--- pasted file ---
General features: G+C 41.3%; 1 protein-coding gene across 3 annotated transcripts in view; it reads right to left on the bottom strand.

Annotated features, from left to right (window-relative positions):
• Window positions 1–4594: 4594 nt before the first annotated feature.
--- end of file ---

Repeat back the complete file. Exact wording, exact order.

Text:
General features: G+C 41.3%; 1 protein-coding gene across 3 annotated transcripts in view; it reads right to left on the bottom strand.

Annotated features, from left to right (window-relative positions):
• Window positions 1–4594: 4594 nt before the first annotated feature.